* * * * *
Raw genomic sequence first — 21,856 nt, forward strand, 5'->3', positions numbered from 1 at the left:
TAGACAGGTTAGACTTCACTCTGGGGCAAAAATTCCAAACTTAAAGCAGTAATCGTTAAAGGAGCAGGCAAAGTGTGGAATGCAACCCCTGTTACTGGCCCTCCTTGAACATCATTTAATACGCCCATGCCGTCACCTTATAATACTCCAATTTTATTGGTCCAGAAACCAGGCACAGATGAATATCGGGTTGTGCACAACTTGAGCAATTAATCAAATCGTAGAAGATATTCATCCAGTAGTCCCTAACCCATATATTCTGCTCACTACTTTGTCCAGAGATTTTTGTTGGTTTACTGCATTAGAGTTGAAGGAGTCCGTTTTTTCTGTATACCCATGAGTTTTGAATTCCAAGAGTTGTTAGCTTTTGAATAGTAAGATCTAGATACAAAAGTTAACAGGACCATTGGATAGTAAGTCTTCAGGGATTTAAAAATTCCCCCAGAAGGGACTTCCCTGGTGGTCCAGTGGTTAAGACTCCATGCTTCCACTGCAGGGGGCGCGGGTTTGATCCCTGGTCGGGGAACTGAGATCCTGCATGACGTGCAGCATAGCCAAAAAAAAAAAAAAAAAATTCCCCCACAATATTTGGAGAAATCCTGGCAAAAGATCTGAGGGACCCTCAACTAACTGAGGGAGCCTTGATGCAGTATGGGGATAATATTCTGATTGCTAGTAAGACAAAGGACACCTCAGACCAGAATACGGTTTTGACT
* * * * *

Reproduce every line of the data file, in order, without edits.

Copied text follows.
Raw genomic sequence first — 21,856 nt, forward strand, 5'->3', positions numbered from 1 at the left:
TAGACAGGTTAGACTTCACTCTGGGGCAAAAATTCCAAACTTAAAGCAGTAATCGTTAAAGGAGCAGGCAAAGTGTGGAATGCAACCCCTGTTACTGGCCCTCCTTGAACATCATTTAATACGCCCATGCCGTCACCTTATAATACTCCAATTTTATTGGTCCAGAAACCAGGCACAGATGAATATCGGGTTGTGCACAACTTGAGCAATTAATCAAATCGTAGAAGATATTCATCCAGTAGTCCCTAACCCATATATTCTGCTCACTACTTTGTCCAGAGATTTTTGTTGGTTTACTGCATTAGAGTTGAAGGAGTCCGTTTTTTCTGTATACCCATGAGTTTTGAATTCCAAGAGTTGTTAGCTTTTGAATAGTAAGATCTAGATACAAAAGTTAACAGGACCATTGGATAGTAAGTCTTCAGGGATTTAAAAATTCCCCCAGAAGGGACTTCCCTGGTGGTCCAGTGGTTAAGACTCCATGCTTCCACTGCAGGGGGCGCGGGTTTGATCCCTGGTCGGGGAACTGAGATCCTGCATGACGTGCAGCATAGCCAAAAAAAAAAAAAAAAAATTCCCCCACAATATTTGGAGAAATCCTGGCAAAAGATCTGAGGGACCCTCAACTAACTGAGGGAGCCTTGATGCAGTATGGGGATAATATTCTGATTGCTAGTAAGACAAAGGACACCTCAGACCAGAATACGGTTTTGACT